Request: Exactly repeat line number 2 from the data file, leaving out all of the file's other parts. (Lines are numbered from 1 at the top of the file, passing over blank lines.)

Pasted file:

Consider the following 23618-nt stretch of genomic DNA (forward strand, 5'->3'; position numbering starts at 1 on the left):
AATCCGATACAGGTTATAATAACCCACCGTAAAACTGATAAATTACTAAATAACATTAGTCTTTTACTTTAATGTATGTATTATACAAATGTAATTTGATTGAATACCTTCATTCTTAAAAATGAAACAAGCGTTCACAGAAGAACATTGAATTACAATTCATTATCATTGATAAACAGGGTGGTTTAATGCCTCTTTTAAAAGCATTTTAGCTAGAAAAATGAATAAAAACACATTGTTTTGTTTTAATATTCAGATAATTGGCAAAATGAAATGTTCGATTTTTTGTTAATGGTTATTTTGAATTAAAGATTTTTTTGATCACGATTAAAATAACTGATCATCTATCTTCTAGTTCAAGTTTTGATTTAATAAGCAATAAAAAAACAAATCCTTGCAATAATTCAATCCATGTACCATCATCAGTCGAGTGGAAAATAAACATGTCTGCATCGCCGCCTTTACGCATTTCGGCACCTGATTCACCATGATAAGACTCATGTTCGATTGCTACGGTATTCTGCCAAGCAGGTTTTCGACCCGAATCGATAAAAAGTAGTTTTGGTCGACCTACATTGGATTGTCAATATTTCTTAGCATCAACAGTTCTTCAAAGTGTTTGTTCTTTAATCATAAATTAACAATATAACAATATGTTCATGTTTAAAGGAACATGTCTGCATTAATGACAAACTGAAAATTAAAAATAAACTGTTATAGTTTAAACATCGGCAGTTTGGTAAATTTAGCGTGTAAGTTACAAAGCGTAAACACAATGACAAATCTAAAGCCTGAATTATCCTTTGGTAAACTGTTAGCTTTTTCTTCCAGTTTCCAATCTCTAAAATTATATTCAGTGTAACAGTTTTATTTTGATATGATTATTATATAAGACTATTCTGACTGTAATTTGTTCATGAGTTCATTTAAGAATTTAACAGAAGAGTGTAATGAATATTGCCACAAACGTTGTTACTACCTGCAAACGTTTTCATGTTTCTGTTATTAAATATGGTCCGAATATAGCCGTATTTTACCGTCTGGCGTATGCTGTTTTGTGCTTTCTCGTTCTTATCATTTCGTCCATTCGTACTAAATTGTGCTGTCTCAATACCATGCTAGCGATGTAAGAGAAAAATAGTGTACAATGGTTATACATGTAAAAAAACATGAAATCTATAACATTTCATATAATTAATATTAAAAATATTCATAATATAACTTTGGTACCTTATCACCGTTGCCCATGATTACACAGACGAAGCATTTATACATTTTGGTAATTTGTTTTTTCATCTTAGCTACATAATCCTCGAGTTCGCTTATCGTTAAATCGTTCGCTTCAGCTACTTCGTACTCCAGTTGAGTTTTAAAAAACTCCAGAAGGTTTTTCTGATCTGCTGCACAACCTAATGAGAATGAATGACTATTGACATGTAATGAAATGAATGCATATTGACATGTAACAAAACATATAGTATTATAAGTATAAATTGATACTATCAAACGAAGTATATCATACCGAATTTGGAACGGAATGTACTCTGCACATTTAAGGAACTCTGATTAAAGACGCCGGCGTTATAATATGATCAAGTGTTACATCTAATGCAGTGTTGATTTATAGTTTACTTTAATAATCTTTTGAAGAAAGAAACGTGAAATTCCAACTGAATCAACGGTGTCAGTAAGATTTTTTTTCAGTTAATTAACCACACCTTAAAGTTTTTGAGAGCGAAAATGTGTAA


AATCCGATACAGGTTATAATAACCCACCGTAAAACTGATAAATTACTAAATAACATTAGTCTTTTACTTTAATGTATGTATTATACAAATGTAATTTGATTGAATACCTTCATTCTTAAAAATGAAACAAGCGTTCACAGAAGAACATTGAATTACAATTCATTATCATTGATAAACAGGGTGGTTTAATGCCTCTTTTAAAAGCATTTTAGCTAGAAAAATGAATAAAAACACATTGTTTTGTTTTAATATTCAGATAATTGGCAAAATGAAATGTTCGATTTTTTGTTAATGGTTATTTTGAATTAAAGATTTTTTTGATCACGATTAAAATAACTGATCATCTATCTTCTAGTTCAAGTTTTGATTTAATAAGCAATAAAAAAACAAATCCTTGCAATAATTCAATCCATGTACCATCATCAGTCGAGTGGAAAATAAACATGTCTGCATCGCCGCCTTTACGCATTTCGGCACCTGATTCACCATGATAAGACTCATGTTCGATTGCTACGGTATTCTGCCAAGCAGGTTTTCGACCCGAATCGATAAAAAGTAGTTTTGGTCGACCTACATTGGATTGTCAATATTTCTTAGCATCAACAGTTCTTCAAAGTGTTTGTTCTTTAATCATAAATTAACAATATAACAATATGTTCATGTTTAAAGGAACATGTCTGCATTAATGACAAACTGAAAATTAAAAATAAACTGTTATAGTTTAAACATCGGCAGTTTGGTAAATTTAGCGTGTAAGTTACAAAGCGTAAACACAATGACAAATCTAAAGCCTGAATTATCCTTTGGTAAACTGTTAGCTTTTTCTTCCAGTTTCCAATCTCTAAAATTATATTCAGTGTAACAGTTTTATTTTGATATGATTATTATATAAGACTATTCTGACTGTAATTTGTTCATGAGTTCATTTAAGAATTTAACAGAAGAGTGTAATGAATATTGCCACAAACGTTGTTACTACCTGCAAACGTTTTCATGTTTCTGTTATTAAATATGGTCCGAATATAGCCGTATTTTACCGTCTGGCGTATGCTGTTTTGTGCTTTCTCGTTCTTATCATTTCGTCCATTCGTACTAAATTGTGCTGTCTCAATACCATGCTAGCGATGTAAGAGAAAAATAGTGTACAATGGTTATACATGTAAAAAAACATGAAATCTATAACATTTCATATAATTAATATTAAAAATATTCATAATATAACTTTGGTACCTTATCACCGTTGCCCATGATTACACAGACGAAGCATTTATACATTTTGGTAATTTGTTTTTTCATCTTAGCTACATAATCCTCGAGTTCGCTTATCGTTAAATCGTTCGCTTCAGCTACTTCGTACTCCAGTTGAGTTTTAAAAAACTCCAGAAGGTTTTTCTGATCTGCTGCACAACCTAATGAGAATGAATGACTATTGACATGTAATGAAATGAATGCATATTGACATGTAACAAAACATATAGTATTATAAGTATAAATTGATACTATCAAACGAAGTATATCATACCGAATTTGGAACGGAATGTACTCTGCACATTTAAGGAACTCTGATTAAAGACGCCGGCGTTATAATATGATCAAGTGTTACATCTAATGCAGTGTTGATTTATAGTTTACTTTAATAATCTTTTGAAGAAAGAAACGTGAAATTCCAACTGAATCAACGGTGTCAGTAAGATTTTTTTTCAGTTAATTAACCACACCTTAAAGTTTTTGAGAGCGAAAATGTGTAA